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Facts about the skin from DermNet New Zealand Trust. Topic index: A B C D E F G H I J K L M N O P Q R S T U V W X Y Z



Malnutrition including anorexia nervosa

Background

Malnutrition occurs when the supply of nutrients and energy is inadequate to meet the body's requirements.

Worldwide, the most common cause of malnutrition is inadequate food supply. Gastrointestinal infections, particularly parasitic infections, exacerbate this problem. Preschool-aged children in developing countries are most at risk because of their increased protein and energy requirements, greater susceptibility to infection, and exposure to unhygienic conditions. Marasmus and kwashiorkor are two related disorders of severe protein-energy malnutrition that occur mainly in young children from developing countries at the time of weaning.

In developed countries, other causes of malnutrition are more prominent:

Dermatological features of malnutrition

Although malnutrition affects almost every organ in the body, this page focuses on the dermatological features.

Dermatological feature Explanation
Xerosis (dry skin) Due to deficiencies of vitamins and trace elements and possibly disordered thyroid function.
Telogen effluvium Increased shedding of hair on the scalp which can occur following any significant physical or psychological stress. It may also follow a variety of vitamin deficiencies.
Nail abnormalities Nails can become thin and soft and may have fissures (cracks) or ridges. Koilonychia (spoon-shaped nails) may develop due to iron deficiency.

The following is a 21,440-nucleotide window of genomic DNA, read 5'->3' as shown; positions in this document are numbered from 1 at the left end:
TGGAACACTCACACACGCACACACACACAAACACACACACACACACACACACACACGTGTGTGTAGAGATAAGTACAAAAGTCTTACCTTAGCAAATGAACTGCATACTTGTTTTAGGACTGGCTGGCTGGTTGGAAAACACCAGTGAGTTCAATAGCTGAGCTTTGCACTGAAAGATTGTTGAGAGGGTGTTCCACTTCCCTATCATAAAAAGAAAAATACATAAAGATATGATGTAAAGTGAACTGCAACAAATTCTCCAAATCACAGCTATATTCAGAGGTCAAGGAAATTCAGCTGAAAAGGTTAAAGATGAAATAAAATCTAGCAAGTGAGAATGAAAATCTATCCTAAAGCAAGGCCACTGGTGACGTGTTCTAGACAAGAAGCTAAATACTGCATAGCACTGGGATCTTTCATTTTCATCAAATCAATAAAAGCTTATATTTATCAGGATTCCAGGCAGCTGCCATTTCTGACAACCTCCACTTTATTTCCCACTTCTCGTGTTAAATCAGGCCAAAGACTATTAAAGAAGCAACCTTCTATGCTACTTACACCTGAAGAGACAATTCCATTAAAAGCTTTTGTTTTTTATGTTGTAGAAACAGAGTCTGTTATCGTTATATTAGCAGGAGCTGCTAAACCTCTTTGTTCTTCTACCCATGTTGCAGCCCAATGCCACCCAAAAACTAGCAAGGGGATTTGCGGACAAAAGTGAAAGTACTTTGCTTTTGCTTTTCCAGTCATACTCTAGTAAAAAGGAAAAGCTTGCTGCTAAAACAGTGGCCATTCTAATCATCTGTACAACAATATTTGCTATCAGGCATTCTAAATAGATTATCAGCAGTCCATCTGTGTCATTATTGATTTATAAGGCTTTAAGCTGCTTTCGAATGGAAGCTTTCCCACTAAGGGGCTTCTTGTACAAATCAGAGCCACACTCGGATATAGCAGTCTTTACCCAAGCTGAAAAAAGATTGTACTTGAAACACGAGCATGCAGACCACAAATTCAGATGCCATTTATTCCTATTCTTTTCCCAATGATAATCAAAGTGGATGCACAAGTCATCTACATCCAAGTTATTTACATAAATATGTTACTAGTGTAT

Pale skin Due to iron deficiency.
Glossitis (inflammation of the tongue) Due to severe vitamin B and/or iron deficiency. The small bumps on the surface of the tongue (papillae) may become flattened, causing the tongue to appear smooth.
Angular stomatitis Fissures at the corners of the mouth due to riboflavin and other vitamin deficiencies.
Pruritus (itch) May be caused by xerosis, iron deficiency, or other consequences of malnutrition.
Non-healing wounds and bedsores Due to vitamin C and zinc deficiency.
Acrocyanosis Purple, cold hands and feet associated with circulatory system abnormalities. In rare cases, chilblains can develop.
Acrodermatitis enteropathica Due to zinc deficiency.
Scurvy Due to vitamin C deficiency.
Pellagra Due to niacin deficiency.
Purpura Due to starvation-related bone marrow depression and subsequent reduction in circulating platelets. Also seen in vitamin C deficiency.
Gingivitis May result from severe vitamin D deficiency.

When malnutrition is caused by anorexia nervosa, a number of specific dermatological features are seen:

Dermatological feature Explanation
Lanugo hair Fine, downy, pale hair on the back, abdomen, and forearms. Resolves when normal total body fat is restored.
Carotenaemia Yellowing of the skin due to excessive intake of carrots, other yellow and green vegetables, and citrus fruit. Most evident on the soles and palms.
Self-inflicted wounds Self-inflicted cutting or burning as well as trichotillomania (hair loss due to hair pulling) may be evident.
Pompholyx (blistering hand dermatitis) A rare complication of anorexia nervosa.
Pili torti (twisted hair) Possibly due to malnutrition combined with excessive ingestion of carotene containing fruit and vegetables.

Skin changes associated with anorexia nervosa become more frequent when the body mass index (BMI) falls to 16 kg/m2 or less. Patients with bulimia nervosa (and some patients with anorexia nervosa) engage in uncontrollable binge-eating episodes, followed by purging behaviours such as self-induced vomiting or the use of laxatives. Dermatological features associated with purging behaviours include:

Diagnosis of malnutrition

What is the treatment for malnutrition?

In patients with severe malnutrition, fluid and electrolyte imbalances should be corrected first. Food should be introduced slowly and carefully. Vitamin and mineral supplements may be needed. The skin changes associated with malnutrition generally resolve when nutritional deficiencies are corrected and the patient gains weight.

Related information

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Author: Dr Marie Hartley, Staff Writer.

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